The stone age survives in Tucson
One of the most distinct only-in-Tucson features of the University of Arizona is the lava rock wall along Park Avenue and other old parts of campus.
The rock came from a quarry that operated from the 1880s until 1956 at the base of Sentinel Peak, aka "A" Mountain.
There are a handful of houses built of that black and gray rock. Most of the buildings on the adjacent Tumamoc Hill are volcanic. And dozens, if not hundreds, of houses in the central city have porch pillars or walls built with Sentinel Peak basalt.
About 30 years ago my husband and I salvaged several dump-truck loads of volcanic rock from the Sigma Chi fraternity house on First Street.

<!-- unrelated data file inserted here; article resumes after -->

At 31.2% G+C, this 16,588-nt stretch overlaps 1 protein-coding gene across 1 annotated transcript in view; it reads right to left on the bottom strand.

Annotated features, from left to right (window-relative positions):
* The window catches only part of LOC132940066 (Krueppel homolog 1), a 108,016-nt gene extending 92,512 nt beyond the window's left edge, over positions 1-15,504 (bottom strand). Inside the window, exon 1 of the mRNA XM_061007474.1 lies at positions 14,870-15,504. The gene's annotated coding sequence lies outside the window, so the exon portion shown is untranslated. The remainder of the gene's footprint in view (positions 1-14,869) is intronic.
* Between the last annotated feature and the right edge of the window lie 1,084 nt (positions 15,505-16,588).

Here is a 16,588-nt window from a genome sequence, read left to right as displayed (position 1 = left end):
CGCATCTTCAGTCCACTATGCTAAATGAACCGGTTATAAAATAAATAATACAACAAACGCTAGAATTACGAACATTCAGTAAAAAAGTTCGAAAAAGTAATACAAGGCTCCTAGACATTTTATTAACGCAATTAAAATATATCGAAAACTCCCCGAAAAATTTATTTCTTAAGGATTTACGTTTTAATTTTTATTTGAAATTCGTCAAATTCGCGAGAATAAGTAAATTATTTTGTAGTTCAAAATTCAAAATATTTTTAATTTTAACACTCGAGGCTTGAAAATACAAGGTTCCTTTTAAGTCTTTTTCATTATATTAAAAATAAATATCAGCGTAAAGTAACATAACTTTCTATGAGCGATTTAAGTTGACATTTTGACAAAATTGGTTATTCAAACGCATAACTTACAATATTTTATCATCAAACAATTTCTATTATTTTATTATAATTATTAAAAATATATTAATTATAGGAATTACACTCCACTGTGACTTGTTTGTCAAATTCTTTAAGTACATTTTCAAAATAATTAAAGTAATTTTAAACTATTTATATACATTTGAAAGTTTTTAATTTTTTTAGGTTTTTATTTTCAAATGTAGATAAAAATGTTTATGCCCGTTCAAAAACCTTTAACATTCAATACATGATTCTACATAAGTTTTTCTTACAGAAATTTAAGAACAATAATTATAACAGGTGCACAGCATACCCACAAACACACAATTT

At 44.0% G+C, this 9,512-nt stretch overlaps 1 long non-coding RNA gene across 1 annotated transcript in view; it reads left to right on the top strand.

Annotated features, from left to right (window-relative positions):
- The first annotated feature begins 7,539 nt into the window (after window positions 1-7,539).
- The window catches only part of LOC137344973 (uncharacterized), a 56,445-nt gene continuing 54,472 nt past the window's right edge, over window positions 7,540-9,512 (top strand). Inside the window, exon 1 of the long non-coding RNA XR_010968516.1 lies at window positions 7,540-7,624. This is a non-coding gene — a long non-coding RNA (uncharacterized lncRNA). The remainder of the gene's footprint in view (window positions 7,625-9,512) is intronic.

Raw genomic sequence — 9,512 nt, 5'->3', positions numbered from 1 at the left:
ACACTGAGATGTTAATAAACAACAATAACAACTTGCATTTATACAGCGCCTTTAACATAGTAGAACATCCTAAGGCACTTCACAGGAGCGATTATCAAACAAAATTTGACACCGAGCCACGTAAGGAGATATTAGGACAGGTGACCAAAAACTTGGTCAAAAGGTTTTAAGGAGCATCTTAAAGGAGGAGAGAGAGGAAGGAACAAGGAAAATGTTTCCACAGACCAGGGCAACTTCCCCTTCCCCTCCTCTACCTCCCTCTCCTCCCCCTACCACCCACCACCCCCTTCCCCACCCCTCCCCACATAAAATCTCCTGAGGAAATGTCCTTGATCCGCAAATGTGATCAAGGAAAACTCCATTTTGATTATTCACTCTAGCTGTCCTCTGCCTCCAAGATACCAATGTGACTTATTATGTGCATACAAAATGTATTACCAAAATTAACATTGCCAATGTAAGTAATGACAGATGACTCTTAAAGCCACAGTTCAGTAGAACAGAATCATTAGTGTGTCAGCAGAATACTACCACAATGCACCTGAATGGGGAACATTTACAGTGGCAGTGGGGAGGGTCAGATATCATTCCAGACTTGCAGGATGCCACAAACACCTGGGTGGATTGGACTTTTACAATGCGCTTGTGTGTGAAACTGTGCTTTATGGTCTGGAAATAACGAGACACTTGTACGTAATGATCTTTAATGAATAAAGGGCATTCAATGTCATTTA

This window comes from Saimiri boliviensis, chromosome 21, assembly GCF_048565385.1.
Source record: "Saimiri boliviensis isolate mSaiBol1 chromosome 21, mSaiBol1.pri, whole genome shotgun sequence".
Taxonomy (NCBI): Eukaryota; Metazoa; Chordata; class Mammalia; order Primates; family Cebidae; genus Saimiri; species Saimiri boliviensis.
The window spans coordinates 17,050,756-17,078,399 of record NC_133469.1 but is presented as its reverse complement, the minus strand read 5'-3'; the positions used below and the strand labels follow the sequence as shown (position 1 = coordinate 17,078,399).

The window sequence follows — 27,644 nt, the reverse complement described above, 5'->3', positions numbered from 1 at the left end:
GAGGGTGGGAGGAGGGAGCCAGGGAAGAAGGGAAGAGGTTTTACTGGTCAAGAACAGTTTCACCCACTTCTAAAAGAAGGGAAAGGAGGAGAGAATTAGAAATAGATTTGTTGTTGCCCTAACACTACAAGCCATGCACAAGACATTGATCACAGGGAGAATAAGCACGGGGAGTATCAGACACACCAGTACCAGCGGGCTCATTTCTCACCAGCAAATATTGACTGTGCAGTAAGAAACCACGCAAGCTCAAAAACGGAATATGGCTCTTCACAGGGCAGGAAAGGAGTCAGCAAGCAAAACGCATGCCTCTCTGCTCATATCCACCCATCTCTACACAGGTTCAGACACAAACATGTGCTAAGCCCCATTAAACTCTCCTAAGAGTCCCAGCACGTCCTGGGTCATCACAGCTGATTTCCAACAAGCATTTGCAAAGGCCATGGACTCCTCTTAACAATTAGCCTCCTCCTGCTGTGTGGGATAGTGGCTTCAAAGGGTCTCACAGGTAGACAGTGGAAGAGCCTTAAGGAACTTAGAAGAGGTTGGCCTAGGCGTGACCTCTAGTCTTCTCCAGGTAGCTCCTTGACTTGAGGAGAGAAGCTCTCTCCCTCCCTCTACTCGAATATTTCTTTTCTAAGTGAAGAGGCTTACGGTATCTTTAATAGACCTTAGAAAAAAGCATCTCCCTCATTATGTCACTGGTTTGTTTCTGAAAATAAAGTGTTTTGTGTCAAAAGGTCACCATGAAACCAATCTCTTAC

I happened to drive by one morning when I saw the house -- built in 1931 -- being demolished. I stopped and asked the contractor if I could have the rock. He said yes, if I made it quick. My husband immediately rented a truck from the old Erv's on Fort Lowell. He handled the first load but then had to go to work and left me to take over. I was so scared of hitting something that I drove every round trip between downtown and the UA straddling the middle of Speedway. My husband has used that rock in the construction of several houses over the years.
One more little bit of Tucson rock history. Barry Goldwater was a member of that Sigma Chi house in 1932.